The third time, as they were wheeling me to OR, having already administered a sedative, I asked if they were going to use ether again. Their answers were; " . . .just relax, everything will be (or 'is') just fine.
When I was on the table and they put the screen over my mouth I >>Bolted<<.
In your article you mentioned some adult having to be held down by six men. I was (at ten mind you) held down by one adult on each arm, each leg, my head, while being administered this freak'n poison.
There are some odors in social environment that resemble ether. It freaks me everytime I smell it.
Sorry, I just had to get that out. Thank you for the article and the program.

Sep. 02 2017 05:02 PM
David from Denver

This was a really great segment - I was just given a link to it and must have missed it when it first was broadcast. As an anesthesiologist (and former faculty at MGH- Emery Brown was one of my residents years ago!) I think it is the best explanation I have heard about the cutting edge of thinking about anesthetic mechanisms. Very well done!

For Caitlin B's inquiry: the reference can be found at but it is not an easy paper for the non-scientist, or even the non-specialist. Perhaps more understandable for the layman is the editorial on this important paper, in the same issue of PNAS, accessible here:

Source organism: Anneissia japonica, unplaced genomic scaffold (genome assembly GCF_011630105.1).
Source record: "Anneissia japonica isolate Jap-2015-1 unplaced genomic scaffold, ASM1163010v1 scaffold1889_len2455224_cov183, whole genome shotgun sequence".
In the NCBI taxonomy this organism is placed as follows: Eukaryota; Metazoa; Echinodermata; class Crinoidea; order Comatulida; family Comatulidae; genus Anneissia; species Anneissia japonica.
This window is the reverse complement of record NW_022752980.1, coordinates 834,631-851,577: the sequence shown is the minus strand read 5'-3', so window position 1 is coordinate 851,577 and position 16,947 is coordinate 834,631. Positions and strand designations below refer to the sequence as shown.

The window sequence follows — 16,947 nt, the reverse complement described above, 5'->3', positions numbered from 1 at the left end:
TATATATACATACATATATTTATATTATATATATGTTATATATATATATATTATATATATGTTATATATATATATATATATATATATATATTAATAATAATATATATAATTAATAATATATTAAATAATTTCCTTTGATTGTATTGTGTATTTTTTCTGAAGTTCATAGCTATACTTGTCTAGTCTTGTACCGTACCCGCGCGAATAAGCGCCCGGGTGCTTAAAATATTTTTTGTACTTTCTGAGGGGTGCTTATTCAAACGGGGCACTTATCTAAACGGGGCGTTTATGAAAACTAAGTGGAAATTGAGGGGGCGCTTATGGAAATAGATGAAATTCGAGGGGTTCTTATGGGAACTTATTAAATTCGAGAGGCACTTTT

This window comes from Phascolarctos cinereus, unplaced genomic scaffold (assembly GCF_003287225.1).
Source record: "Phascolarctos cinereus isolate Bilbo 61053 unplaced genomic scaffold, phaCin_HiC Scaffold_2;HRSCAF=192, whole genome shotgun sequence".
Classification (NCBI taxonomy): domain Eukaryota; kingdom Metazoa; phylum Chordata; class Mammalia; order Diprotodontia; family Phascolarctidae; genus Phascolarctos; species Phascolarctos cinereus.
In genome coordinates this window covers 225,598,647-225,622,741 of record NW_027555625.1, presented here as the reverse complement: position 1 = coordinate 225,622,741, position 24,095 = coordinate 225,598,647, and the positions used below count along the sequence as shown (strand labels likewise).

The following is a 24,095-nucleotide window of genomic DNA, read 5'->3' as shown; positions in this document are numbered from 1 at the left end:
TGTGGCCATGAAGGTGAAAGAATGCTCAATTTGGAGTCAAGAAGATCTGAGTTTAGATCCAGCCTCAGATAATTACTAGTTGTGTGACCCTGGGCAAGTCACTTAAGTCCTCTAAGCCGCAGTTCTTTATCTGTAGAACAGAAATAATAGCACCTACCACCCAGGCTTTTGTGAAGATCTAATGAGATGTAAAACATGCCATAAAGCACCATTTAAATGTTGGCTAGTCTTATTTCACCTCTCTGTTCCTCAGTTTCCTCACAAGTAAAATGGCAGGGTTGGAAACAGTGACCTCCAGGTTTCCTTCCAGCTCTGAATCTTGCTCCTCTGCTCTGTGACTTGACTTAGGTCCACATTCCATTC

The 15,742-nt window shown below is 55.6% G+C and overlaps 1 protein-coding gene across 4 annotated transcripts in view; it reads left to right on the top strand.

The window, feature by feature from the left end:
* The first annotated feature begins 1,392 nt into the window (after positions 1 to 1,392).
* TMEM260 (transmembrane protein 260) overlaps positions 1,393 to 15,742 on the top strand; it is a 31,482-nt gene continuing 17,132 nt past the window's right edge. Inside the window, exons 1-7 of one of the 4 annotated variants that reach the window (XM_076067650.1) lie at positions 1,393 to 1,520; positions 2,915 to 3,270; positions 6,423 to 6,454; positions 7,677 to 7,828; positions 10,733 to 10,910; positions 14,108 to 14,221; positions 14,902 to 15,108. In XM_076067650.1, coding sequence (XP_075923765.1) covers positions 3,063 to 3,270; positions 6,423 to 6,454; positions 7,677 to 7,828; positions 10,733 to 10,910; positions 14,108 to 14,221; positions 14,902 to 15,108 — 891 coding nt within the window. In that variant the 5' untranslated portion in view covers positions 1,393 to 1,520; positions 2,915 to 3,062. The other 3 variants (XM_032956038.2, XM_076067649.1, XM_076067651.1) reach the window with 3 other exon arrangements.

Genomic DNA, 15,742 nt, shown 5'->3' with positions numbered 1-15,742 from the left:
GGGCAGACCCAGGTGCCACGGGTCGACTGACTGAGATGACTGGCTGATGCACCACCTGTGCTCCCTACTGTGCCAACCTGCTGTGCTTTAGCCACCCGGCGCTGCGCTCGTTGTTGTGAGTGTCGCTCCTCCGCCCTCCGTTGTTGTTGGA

Jun. 17 2015 03:54 PM
Me from here

It is intriguing how this substance manipulates your brain chemistries; slowing time down internally even though the external existence of time is in sync with the present moment. Very cool

Sep. 06 2014 09:25 PM

"I am Sleeping" is by Roomful of teeth - Ansa Ya Skip to 3:29

The full clip is heard on this episode. Sadly,there is nothing more.

Sep. 04 2014 08:32 PM

One of my favorite stories yet guys. I just learned that we have a local production of the events here:

Jul. 31 2014 12:38 PM
Josh D

The song is called Roomful of Teeth by Ansa Ya

Jun. 07 2014 05:11 PM

Most interested in the bit around 12:50 the moment of loss of consciousness. I had nose surgery 27 March 2014 and later I was surprised at how fast I lost consciousness after receiving anesthesia. I knew as I was waking up everything was over and many hours had passed even though it seems that I had just shut my eyes. The loss of consciousness wasn't gradual, it was sudden. It took 6 1/2 hours. In the months following, during my recovery, I also began to think of death. At the end, will it be similar to the loss of consciousness or will there be a tunnel with a light at the end as is so often described?